Wednesday, February 08, 2012


Plans for a giant new windfarm near St Andrews will wreck its iconic setting and damage tourism, the Old Course Hotel and Resort has warned.
St Andrews University has applied to build a six-turbine wind farm at Kenly between Boarhills and Dunino, just a few miles from the historic town centre. Town and gown, or golf and gown, are set on a collision course with The Old Course formally objecting to the University’s plans. The money-spinning turbine project comes just as the University is about to start charging English students £36,000 for its degree courses.
Turbines are bad for business, especially if your business is one of the world’s top golf resorts. In a strongly-worded letter to Fife Council’s Planning Department on behalf of The Old Course, independent consultants Colliers International warn that the 100-metre-high turbines at Kenly would have “detrimental visual and economic impacts on existing established visitor-related land uses”.
Dismissing the claim in the University’s “Environmental Statement” that the impact on tourism would be negligible, it says the University’s analysis is patchy and unpersuasive.
“Given the seamless hospitality experience on offer to worldwide visitors and local residents to the St Andrews Old Course Hotel and Resort, it is considered the proposals will have a detrimental visual impact upon visitors to the Duke’s Golf Club, upon residents of the Hamilton Grand… and upon the wider visual experience of visitors to St Andrews.”
Since 2004, when the private US company Kohler Co. acquired the Old Course Hotel, it has poured millions into upgrading and extending the facilities into a comprehensive golf resort.
It is currently transforming the world-renowned Hamilton Hall overlooking the Old Course into the Hamilton Grand, a resort development of 26 luxury private residences. If the university wind farm goes ahead, Hamilton Hall residents will enjoy a clear view of the turbines from the upper floors and communal rooftop terrace.
Colliers notes that this will undermine amenity for all the building’s future occupants. The wind farm is incompatible “with the Scottish Government and Fife Council’s objectives for continued successful growth of the tourism economy in St Andrews and Fife.”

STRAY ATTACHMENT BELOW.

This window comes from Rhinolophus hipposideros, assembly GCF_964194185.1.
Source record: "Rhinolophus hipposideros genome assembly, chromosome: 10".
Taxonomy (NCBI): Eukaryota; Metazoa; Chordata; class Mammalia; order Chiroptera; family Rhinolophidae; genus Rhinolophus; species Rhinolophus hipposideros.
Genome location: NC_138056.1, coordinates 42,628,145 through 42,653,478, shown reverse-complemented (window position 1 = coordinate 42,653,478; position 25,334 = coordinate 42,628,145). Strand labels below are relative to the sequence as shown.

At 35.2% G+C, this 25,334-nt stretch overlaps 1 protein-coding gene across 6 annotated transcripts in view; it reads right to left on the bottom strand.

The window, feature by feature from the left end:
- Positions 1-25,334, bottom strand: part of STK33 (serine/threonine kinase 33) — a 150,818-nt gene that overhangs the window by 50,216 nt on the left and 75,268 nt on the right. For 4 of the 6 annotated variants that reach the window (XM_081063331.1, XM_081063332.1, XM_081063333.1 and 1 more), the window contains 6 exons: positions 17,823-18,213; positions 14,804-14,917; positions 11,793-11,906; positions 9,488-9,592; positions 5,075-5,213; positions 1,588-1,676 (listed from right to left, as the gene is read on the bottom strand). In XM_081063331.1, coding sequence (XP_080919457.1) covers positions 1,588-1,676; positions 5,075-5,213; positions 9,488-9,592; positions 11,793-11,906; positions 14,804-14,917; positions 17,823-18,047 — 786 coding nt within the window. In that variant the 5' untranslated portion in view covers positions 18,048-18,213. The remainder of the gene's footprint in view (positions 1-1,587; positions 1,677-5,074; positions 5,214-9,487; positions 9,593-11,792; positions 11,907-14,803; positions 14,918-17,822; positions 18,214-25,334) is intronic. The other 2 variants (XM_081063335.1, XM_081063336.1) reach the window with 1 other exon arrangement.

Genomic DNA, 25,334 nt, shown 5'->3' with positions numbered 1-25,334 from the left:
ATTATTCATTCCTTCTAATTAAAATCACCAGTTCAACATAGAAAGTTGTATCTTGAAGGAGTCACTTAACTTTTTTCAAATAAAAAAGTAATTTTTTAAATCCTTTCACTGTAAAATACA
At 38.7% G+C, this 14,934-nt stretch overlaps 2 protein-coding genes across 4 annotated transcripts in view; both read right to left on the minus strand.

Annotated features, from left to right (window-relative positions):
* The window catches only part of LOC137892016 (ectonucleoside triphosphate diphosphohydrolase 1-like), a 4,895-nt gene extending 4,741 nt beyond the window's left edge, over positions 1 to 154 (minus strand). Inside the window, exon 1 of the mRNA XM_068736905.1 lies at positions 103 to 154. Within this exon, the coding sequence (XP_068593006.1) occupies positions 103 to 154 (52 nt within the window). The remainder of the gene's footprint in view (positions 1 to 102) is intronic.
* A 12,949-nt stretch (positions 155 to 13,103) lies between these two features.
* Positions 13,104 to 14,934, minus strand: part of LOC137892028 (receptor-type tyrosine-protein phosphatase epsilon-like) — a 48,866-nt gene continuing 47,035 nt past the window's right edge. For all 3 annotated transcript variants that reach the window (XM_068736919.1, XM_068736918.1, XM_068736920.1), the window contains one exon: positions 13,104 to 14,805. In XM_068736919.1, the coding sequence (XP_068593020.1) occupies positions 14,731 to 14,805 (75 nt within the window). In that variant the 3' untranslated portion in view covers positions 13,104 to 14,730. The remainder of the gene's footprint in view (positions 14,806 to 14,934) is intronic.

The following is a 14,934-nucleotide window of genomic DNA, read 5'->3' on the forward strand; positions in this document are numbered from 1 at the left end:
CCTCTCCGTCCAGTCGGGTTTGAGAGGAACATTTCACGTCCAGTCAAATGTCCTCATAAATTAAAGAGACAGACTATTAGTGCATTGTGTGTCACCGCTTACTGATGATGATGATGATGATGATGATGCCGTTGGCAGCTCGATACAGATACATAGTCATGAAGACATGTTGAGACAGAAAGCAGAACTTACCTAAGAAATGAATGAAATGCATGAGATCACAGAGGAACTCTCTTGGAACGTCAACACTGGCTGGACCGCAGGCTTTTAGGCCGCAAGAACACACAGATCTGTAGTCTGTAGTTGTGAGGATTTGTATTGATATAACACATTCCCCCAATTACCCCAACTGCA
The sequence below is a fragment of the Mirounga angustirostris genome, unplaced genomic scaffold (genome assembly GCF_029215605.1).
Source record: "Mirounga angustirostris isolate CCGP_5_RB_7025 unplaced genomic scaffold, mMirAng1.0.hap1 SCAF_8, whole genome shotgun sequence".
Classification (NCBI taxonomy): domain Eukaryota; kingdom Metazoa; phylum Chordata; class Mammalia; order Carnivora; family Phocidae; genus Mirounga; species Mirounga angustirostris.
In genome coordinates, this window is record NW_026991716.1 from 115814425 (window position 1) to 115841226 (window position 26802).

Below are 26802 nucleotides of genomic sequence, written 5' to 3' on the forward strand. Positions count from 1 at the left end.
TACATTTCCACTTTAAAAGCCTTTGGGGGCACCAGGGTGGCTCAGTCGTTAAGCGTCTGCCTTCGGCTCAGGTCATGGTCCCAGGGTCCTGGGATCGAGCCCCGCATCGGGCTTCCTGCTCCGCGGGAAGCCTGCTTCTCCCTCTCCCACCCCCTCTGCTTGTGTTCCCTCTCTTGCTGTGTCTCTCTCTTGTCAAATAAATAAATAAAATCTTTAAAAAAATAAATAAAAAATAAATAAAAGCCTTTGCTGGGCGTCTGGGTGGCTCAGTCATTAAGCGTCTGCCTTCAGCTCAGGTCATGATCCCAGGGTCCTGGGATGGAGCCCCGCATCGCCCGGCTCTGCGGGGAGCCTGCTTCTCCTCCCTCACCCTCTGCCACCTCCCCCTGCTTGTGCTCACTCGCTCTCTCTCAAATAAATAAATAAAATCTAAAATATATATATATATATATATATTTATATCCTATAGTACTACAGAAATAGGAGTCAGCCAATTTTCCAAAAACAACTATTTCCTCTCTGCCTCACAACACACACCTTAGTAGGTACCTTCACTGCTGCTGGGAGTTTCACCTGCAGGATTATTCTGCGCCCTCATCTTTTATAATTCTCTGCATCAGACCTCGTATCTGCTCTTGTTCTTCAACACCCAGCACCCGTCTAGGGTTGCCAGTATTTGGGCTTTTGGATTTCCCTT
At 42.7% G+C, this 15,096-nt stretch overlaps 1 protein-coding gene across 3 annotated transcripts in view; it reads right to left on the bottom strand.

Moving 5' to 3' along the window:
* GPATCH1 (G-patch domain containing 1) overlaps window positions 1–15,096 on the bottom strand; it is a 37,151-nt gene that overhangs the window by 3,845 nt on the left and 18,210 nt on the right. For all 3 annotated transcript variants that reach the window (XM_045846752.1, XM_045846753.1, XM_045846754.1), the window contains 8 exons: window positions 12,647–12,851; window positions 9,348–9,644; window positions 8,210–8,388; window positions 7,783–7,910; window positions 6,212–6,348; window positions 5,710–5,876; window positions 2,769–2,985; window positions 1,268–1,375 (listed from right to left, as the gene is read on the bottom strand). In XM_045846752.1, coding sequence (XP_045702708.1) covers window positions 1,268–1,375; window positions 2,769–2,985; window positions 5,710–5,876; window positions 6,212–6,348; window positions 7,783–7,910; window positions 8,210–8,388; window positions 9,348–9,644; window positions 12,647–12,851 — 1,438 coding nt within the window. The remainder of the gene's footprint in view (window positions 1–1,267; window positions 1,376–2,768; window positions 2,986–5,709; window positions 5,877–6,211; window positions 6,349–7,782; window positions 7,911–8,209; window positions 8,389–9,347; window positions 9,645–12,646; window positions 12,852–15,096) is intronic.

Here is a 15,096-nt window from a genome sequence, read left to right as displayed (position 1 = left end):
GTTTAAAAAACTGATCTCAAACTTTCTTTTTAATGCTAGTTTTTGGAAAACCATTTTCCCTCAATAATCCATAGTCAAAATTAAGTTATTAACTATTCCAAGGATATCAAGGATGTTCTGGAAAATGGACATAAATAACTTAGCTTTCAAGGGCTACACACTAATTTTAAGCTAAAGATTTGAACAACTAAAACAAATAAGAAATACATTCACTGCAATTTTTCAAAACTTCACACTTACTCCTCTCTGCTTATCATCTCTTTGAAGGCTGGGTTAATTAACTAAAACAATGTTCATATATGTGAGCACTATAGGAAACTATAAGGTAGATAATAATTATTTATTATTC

Colliers says that a skyline brimming with turbines will put off tourists. Would-be visitors from across the world may go elsewhere when they see the turbines in the panorama shots that often feature in TV broadcasts of golfing tournaments.
Other golf courses and hotels in and around St Andrews will also suffer. Fairmont St Andrews is barely a mile from the proposed windfarm, and famous links courses east of St Andrews such as Kingsbarns will also be overshadowed by the turbines.
Colliers fears the University windfarm will hit local jobs. It argues that wind farms’ much-hyped job creation is negligible when set against the potential harm to jobs in the local tourist and leisure economy.
“The Old Course Hotel and resort should also not be underestimated in terms of its significance as a major resource to the Fife and Scottish economy. It is one of St Andrews’ highest employers (circa 300 jobs) and its relevance to the continued growth of the Fife economy is a key material consideration”.
The Old Course objection, which was formally lodged with Fife Council’s Planning Department last week, details how the University windfarm application contravenes no fewer than six different development plan policies – on wind turbines, green belts, built environment, skyline, listed buildings and tourism.
Colliers highlight Scottish Natural Heritage’s worries that even at a distance of 10 km the blade movement remains clearly visible and prominent. Fife Planners have also criticised the excessive height of the proposed turbines as unacceptable. The University has yet to make a formal response.
From industrial-scale wind farms to back-garden turbines, Fife is facing a torrent of applications. Fife Council’s Planning Department is currently looking at hundreds of proposals.
Wales-based developers West Coast Energy have just lodged an application for five 100-metre turbines on high ground at Lingo, 3 miles south of St Andrews. These will be even more visible from the surrounding countryside than the university ones because they are on higher ground.
Local campaigners against turbines welcomed the Old Course objection. Graham Lang of the East Fife Turbine Awareness Group (EFTAG) said: “The Old Course Hotel shares our concern about cumulative impacts of turbines in East Fife. There are numerous other turbine proposals which will affect the wider setting of St Andrews which need to be assessed in relation to the University wind farm and provided as additional information to Fife Council”.
A spokesman for Kenly Landscape Protection Group (KLPG), set up by the communities at and adjacent to Kenly said: “Many individuals and businesses have been cautious about speaking out. The University of St Andrews is an important employer and source of business in the area. In the luxury golf resort business confidence is key, and major stakeholders have understandably shied away from drawing attention to the turbine danger here as the mere proposal for a wind farm next to St Andrews is on the table can hurt confidence.
But, like Donald Trump, the owners of the Old Course know that the reality of a wind farm on the door step of the home of golf spells disaster if you are vying to be the world’s top golfing destination.”



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